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Written and Directed by Joss Whedon
Principal Cast
Nathan Fillion -- Mal
Gina Torres -- Zoe
Alan Tudyk -- Wash
Morena Baccarin -- Inara
Adam Baldwin -- Jayne
Jewel Staite -- Kaylee
Sean Maher -- Simon
Summer Glau -- River
Ron Glass -- Shepherd Book
Chiwetel Ejiofor -- The Operative
David Krumholtz -- Mr. Universe
Michael Hitchcock -- Dr. Mathias
Sarah Paulson -- Dr. Caron
Past Feature Reviews
A review by Steven H Silver

The film Serenity is based on the short-lived Joss Whedon television series Firefly (2002). Firefly told the stories of nine people on a smuggler. In addition to the crew of five, there was a registered companion (whore), a preacher, and two fugitives. While all nine of these characters appear in the film, Whedon wisely holds off on introducing two of them until the viewer can get comfortable with the other characters and the situation.

Although Serenity picks up shortly after the final episode of Firefly, familiarity with the television series is not essential to enjoy the film. The movie opens with a sequence which provides the background to the universe and the specifics of two of the characters, Simon and River Tam. This is done well and in a way which will provide needed information to the first time viewer and additional information to the fans of the series.

In fact, one of the areas in which Serenity excels is the ability to present background information in a way which doesn't feel like an infodump and gives information to fans of the series as well as those who haven't seen it. Whedon has selected the areas of the show he wants to explore in the film and manages to build up the mystery and provide a satisfying resolution. At the same time, he addresses other ideas from the series in an off-hand manner which lets fan know he remembers the issues, but doesn't serve to alienate those who haven't seen the television episodes.

The story told in Serenity focus on Mal Reynolds (Nathan Fillion), the captain of the ship, but also on River Tam (Summer Glau), the fugitive whose brother rescued her from the Alliance, the central government of the solar system. From the opening of the film, when the audience sees the world through a young River's eyes, it is clear that her mystery will form the core of the movie, and yet Whedon manages to make her a figure of inscrutability. Mal, who isn't introduced until well into the film, is Whedon's everyman, despite his rather abrasive personality and the flexible code of honor he demonstrates. Despite his faults, Mal invokes a sense of loyalty from his crew and respect from the other elements of the demimonde in which he deals.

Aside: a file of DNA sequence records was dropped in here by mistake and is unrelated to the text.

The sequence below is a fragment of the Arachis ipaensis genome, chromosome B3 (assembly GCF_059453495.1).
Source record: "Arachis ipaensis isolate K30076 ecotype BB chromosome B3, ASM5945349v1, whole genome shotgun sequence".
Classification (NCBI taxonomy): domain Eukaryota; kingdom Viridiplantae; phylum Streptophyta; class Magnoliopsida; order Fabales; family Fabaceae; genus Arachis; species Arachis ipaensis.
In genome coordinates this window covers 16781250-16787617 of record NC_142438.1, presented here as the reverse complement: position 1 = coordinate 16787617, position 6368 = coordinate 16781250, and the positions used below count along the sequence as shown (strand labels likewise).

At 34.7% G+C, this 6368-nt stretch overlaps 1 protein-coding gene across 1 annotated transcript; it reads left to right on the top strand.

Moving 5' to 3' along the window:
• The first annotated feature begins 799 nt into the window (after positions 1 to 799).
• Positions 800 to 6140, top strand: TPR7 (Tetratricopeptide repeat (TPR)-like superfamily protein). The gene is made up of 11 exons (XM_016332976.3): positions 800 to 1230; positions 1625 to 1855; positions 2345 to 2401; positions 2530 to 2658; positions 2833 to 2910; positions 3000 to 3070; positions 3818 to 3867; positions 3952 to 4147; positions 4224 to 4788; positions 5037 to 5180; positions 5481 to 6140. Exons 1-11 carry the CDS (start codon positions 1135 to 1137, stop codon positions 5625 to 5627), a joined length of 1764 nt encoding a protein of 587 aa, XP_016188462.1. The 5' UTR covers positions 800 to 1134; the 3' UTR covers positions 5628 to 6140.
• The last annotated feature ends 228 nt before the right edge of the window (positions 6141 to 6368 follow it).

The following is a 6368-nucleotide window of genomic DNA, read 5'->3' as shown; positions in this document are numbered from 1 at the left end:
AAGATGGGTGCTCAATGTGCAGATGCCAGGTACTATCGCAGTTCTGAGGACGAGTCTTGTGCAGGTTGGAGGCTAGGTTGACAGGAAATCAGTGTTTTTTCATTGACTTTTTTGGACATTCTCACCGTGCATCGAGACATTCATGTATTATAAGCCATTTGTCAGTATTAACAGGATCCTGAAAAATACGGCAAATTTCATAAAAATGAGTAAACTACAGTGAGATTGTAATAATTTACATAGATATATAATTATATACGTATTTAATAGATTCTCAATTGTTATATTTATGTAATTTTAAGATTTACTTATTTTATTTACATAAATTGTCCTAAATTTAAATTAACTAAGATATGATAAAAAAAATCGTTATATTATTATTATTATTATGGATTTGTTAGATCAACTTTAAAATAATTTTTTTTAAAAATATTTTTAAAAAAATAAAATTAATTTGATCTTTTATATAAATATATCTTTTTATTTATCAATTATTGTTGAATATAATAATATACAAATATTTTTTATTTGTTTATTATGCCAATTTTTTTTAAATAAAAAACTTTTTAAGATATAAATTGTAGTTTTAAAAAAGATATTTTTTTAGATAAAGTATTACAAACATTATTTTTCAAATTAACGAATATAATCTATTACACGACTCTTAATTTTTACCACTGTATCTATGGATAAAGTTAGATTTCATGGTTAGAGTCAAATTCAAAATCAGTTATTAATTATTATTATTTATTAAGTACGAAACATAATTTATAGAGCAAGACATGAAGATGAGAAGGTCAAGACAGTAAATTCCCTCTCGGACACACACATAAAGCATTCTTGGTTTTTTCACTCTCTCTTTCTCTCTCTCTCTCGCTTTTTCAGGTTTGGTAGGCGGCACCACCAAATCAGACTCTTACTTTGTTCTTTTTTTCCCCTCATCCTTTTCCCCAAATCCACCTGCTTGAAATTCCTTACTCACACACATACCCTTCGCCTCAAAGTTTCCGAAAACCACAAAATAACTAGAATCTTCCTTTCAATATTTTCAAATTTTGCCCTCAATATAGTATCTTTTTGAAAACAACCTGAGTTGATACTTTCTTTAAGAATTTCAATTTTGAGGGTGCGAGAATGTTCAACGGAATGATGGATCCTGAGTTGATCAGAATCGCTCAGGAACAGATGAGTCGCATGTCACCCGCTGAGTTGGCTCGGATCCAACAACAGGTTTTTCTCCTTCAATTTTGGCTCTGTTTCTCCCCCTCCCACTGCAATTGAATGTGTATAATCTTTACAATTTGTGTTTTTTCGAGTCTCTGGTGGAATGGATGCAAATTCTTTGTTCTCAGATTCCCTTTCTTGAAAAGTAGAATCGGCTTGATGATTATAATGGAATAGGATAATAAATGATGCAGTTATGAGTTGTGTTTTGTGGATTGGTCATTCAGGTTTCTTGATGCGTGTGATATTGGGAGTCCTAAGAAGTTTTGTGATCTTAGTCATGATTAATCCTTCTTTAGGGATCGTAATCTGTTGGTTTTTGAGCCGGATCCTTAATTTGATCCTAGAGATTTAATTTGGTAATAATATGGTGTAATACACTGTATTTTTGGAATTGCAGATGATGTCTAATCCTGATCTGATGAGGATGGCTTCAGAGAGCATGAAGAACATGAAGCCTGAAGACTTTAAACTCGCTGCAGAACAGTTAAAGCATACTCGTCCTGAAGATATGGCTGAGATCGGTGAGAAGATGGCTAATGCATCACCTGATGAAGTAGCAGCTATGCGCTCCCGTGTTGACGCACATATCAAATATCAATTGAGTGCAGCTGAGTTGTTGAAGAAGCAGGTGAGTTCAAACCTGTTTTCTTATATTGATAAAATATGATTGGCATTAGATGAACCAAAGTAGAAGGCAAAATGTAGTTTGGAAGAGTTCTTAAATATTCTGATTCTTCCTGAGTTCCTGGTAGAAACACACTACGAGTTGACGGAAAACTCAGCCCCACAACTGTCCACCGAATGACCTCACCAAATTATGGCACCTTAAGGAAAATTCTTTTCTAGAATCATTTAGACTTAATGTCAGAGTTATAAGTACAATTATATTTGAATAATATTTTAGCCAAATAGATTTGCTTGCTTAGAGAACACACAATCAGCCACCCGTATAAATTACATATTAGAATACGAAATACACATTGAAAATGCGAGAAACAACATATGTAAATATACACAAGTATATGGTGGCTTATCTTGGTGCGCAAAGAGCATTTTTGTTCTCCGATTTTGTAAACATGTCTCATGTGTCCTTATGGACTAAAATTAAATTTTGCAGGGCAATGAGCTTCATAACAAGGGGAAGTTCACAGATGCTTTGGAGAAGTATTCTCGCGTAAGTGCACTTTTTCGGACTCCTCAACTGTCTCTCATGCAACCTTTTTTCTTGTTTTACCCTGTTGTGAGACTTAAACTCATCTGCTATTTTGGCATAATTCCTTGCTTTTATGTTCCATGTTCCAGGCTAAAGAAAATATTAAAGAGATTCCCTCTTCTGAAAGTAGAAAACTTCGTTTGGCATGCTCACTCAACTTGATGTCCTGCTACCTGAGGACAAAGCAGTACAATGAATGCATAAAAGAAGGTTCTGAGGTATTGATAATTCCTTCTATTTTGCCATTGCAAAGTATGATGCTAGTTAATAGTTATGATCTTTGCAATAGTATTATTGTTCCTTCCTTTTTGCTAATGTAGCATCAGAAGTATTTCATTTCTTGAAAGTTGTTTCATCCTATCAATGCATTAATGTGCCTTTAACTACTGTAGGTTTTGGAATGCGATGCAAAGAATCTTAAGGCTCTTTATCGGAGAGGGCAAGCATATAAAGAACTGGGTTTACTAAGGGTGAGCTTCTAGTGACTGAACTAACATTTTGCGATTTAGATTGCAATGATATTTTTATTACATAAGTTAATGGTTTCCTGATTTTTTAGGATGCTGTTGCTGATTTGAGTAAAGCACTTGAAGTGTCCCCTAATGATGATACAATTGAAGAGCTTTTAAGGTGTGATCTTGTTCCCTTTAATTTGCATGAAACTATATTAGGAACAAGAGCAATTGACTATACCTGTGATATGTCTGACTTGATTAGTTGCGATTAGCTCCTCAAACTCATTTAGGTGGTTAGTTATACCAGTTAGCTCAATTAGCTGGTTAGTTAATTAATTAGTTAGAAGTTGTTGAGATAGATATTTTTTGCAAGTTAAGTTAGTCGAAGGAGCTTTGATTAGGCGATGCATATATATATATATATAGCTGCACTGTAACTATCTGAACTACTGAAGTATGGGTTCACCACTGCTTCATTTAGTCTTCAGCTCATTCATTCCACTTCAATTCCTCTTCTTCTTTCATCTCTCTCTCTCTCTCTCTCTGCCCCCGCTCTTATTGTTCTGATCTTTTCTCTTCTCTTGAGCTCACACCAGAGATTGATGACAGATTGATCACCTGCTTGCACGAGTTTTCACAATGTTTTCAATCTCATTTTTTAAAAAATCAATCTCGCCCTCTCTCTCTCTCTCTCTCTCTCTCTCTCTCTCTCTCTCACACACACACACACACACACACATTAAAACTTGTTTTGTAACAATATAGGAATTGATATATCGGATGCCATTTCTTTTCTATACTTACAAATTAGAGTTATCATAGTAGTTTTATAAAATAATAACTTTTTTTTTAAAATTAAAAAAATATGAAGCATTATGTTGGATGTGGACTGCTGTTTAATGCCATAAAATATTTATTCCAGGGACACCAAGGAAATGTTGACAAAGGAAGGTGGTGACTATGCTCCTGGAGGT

Given that many of the actors in the film had fourteen television episodes to find their characters, it isn't surprising that the nine costars all have a good handle on their roles. They appear to have fallen back into the camaraderie which suffused the television show, whether the unrequited love between Kaylee and Simon (Jewel Staite & Sean Maher) or the good-natured antagonism between Wash and Jayne (Alan Tudyk & Adam Baldwin).

Serenity is not just an extended episode of Firefly. The original pilot for Firefly, the two part episode also called "Serenity" had the same feel as the other episodes. The film is able to build slowly and linger on shots. There is no need to edit to fit the mandatory commercial breaks of television. Furthermore, the film is darker than the television show, even the darkest episodes, although humor is never too far from the surface.

Despite being based on a television show, familiarity with Firefly is not necessary for enjoyment of Serenity. The film stands on its own, as it must if it is to be successful. Naturally, those who have watched Firefly will have a deeper understanding of the characters, their relationships, and history. In either event, the film stands as one of the best space operas ever filmed both in story and in visuals.

Serenity also stars Ron Glass, Morena Baccarin, Gina Torres and Chiwetel Ejiofor.

Copyright © 2005 Steven H Silver

Steven H Silver is a four-time Hugo Nominee for Best Fan Writer and the editor of the anthologies Wondrous Beginnings, Magical Beginnings, and Horrible Beginnings (DAW Books, January, February and March, 2003). In addition to maintaining several bibliographies and the Harry Turtledove website, Steven is heavily involved in convention running and publishes the fanzine Argentus.

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